Immigration judges denied asylum claims at a record rate in FY2018, according to a new report from Syracuse University's Transactional Records Access Clearinghouse (TRAC) that tracks immigration court cases. According to the report, judges rejected 65% of claims between Oct. 1, 2017 and Sept. 30, 2018 and denied 78.6% of claims entered by individuals from El Salvador, Honduras, and Guatemala.
The asylum denial rate has increased by more than 50% since FY2012 when 42% of asylum claims were rejected by immigration judges. The increase is due, in part, to changes the Obama administration made to the initial stage of the asylum process when an alien states that they have a credible fear of returning to their home country. The Trump administration strengthened the credible fear standard earlier this year.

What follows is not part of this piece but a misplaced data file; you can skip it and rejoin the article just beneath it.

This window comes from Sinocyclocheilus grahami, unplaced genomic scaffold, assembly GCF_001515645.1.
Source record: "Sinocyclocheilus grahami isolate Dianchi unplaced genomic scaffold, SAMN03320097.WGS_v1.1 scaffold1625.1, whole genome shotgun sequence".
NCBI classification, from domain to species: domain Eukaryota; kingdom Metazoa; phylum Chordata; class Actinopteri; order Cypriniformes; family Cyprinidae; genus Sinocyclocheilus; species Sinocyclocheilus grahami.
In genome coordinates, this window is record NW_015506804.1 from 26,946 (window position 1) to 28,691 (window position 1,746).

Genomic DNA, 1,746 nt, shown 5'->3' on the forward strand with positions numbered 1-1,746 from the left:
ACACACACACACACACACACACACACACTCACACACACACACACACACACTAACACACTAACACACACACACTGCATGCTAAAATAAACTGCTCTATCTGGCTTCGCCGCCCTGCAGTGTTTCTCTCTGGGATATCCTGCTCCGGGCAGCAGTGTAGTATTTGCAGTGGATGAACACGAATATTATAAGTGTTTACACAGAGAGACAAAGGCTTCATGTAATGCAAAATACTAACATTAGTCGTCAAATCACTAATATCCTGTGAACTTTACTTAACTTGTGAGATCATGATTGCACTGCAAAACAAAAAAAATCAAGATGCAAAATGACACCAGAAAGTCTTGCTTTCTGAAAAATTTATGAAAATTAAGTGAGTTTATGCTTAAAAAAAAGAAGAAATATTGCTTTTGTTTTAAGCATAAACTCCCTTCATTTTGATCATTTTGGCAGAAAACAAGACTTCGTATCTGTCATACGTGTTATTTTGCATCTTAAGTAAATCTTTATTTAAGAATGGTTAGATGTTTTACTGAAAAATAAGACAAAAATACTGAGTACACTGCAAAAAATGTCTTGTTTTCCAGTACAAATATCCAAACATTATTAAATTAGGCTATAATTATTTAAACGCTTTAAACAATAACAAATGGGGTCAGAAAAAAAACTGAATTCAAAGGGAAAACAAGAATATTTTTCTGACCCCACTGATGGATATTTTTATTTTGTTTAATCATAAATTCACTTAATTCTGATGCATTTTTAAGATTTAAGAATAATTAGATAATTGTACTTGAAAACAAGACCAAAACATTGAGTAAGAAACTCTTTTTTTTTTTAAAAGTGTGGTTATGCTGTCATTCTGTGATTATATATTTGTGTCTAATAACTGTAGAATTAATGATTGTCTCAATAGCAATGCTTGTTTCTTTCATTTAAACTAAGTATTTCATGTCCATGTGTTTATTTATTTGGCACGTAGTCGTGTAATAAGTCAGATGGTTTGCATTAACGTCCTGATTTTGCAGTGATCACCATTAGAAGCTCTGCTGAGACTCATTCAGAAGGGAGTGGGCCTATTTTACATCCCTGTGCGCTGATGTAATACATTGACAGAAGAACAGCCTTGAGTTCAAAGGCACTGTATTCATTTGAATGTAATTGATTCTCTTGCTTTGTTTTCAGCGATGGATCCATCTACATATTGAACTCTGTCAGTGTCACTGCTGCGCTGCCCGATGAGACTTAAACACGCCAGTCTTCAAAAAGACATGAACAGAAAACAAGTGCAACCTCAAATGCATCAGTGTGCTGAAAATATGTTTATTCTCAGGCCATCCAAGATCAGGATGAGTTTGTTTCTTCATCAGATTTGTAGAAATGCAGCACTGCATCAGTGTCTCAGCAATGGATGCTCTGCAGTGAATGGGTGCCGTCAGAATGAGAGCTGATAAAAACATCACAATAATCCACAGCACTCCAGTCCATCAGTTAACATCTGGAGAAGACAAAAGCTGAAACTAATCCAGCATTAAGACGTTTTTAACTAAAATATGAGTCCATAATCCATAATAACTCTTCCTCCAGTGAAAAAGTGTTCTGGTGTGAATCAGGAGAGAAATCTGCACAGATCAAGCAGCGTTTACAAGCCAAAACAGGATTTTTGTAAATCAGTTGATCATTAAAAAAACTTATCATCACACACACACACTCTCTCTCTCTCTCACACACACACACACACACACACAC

The report also shows that immigration judges have increased the speed in which they handle asylum claims. Just three years ago, immigration judges handled fewer than 20,000 asylum cases, but they issued rulings in more than 42,000 cases in FY2018.
In order to receive asylum, an alien present in the United States must be able to prove that they fear persecution from their governments on the basis of race, religion, nationality, political opinion, or particular social group. Many aliens who attempt to claim asylum, including those in the migrant caravan located at the U.S.-Mexico border, are economic migrants who don't qualify for asylum.
For the full report, see the Transactional Records Access Clearinghouse.